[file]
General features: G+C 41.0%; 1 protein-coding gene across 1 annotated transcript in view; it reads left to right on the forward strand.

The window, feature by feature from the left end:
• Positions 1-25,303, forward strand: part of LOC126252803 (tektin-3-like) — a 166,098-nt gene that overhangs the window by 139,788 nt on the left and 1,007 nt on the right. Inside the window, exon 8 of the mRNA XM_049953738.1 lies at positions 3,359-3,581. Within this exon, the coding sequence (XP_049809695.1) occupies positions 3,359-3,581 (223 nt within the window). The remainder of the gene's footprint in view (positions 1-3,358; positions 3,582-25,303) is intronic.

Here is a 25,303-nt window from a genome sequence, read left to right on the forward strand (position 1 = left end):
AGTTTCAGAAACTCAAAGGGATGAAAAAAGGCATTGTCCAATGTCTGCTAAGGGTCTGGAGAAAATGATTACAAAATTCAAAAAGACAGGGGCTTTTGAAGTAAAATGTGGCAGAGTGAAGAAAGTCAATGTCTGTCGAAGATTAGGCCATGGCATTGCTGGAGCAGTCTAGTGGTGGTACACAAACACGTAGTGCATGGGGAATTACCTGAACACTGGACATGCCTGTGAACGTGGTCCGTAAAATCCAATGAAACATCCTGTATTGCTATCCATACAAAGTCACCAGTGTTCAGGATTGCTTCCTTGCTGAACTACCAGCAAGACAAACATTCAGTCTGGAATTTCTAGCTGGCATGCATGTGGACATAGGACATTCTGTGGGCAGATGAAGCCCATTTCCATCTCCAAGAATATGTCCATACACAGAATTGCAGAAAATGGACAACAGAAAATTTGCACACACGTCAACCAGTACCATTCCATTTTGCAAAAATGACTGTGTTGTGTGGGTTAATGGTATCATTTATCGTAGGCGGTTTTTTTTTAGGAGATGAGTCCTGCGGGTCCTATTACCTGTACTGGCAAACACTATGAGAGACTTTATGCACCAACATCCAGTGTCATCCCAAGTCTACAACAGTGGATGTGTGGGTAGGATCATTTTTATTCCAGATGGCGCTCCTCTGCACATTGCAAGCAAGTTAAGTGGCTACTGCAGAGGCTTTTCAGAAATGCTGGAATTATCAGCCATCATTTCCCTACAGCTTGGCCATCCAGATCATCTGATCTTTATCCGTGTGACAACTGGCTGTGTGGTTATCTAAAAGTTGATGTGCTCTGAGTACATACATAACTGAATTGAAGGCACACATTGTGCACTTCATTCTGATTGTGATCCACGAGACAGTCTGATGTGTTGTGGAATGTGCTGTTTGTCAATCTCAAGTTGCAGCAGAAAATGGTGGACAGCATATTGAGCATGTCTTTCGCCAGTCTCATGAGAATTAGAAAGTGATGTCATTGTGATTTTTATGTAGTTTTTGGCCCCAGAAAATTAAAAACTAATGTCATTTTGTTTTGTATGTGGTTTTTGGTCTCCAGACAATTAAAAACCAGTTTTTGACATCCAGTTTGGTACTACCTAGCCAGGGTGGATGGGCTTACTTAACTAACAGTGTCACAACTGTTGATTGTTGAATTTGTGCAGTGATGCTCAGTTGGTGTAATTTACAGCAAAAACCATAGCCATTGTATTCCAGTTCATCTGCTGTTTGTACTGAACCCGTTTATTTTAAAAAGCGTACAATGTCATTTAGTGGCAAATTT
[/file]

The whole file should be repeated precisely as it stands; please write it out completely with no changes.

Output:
General features: G+C 41.0%; 1 protein-coding gene across 1 annotated transcript in view; it reads left to right on the forward strand.

The window, feature by feature from the left end:
• Positions 1-25,303, forward strand: part of LOC126252803 (tektin-3-like) — a 166,098-nt gene that overhangs the window by 139,788 nt on the left and 1,007 nt on the right. Inside the window, exon 8 of the mRNA XM_049953738.1 lies at positions 3,359-3,581. Within this exon, the coding sequence (XP_049809695.1) occupies positions 3,359-3,581 (223 nt within the window). The remainder of the gene's footprint in view (positions 1-3,358; positions 3,582-25,303) is intronic.

Here is a 25,303-nt window from a genome sequence, read left to right on the forward strand (position 1 = left end):
AGTTTCAGAAACTCAAAGGGATGAAAAAAGGCATTGTCCAATGTCTGCTAAGGGTCTGGAGAAAATGATTACAAAATTCAAAAAGACAGGGGCTTTTGAAGTAAAATGTGGCAGAGTGAAGAAAGTCAATGTCTGTCGAAGATTAGGCCATGGCATTGCTGGAGCAGTCTAGTGGTGGTACACAAACACGTAGTGCATGGGGAATTACCTGAACACTGGACATGCCTGTGAACGTGGTCCGTAAAATCCAATGAAACATCCTGTATTGCTATCCATACAAAGTCACCAGTGTTCAGGATTGCTTCCTTGCTGAACTACCAGCAAGACAAACATTCAGTCTGGAATTTCTAGCTGGCATGCATGTGGACATAGGACATTCTGTGGGCAGATGAAGCCCATTTCCATCTCCAAGAATATGTCCATACACAGAATTGCAGAAAATGGACAACAGAAAATTTGCACACACGTCAACCAGTACCATTCCATTTTGCAAAAATGACTGTGTTGTGTGGGTTAATGGTATCATTTATCGTAGGCGGTTTTTTTTTAGGAGATGAGTCCTGCGGGTCCTATTACCTGTACTGGCAAACACTATGAGAGACTTTATGCACCAACATCCAGTGTCATCCCAAGTCTACAACAGTGGATGTGTGGGTAGGATCATTTTTATTCCAGATGGCGCTCCTCTGCACATTGCAAGCAAGTTAAGTGGCTACTGCAGAGGCTTTTCAGAAATGCTGGAATTATCAGCCATCATTTCCCTACAGCTTGGCCATCCAGATCATCTGATCTTTATCCGTGTGACAACTGGCTGTGTGGTTATCTAAAAGTTGATGTGCTCTGAGTACATACATAACTGAATTGAAGGCACACATTGTGCACTTCATTCTGATTGTGATCCACGAGACAGTCTGATGTGTTGTGGAATGTGCTGTTTGTCAATCTCAAGTTGCAGCAGAAAATGGTGGACAGCATATTGAGCATGTCTTTCGCCAGTCTCATGAGAATTAGAAAGTGATGTCATTGTGATTTTTATGTAGTTTTTGGCCCCAGAAAATTAAAAACTAATGTCATTTTGTTTTGTATGTGGTTTTTGGTCTCCAGACAATTAAAAACCAGTTTTTGACATCCAGTTTGGTACTACCTAGCCAGGGTGGATGGGCTTACTTAACTAACAGTGTCACAACTGTTGATTGTTGAATTTGTGCAGTGATGCTCAGTTGGTGTAATTTACAGCAAAAACCATAGCCATTGTATTCCAGTTCATCTGCTGTTTGTACTGAACCCGTTTATTTTAAAAAGCGTACAATGTCATTTAGTGGCAAATTT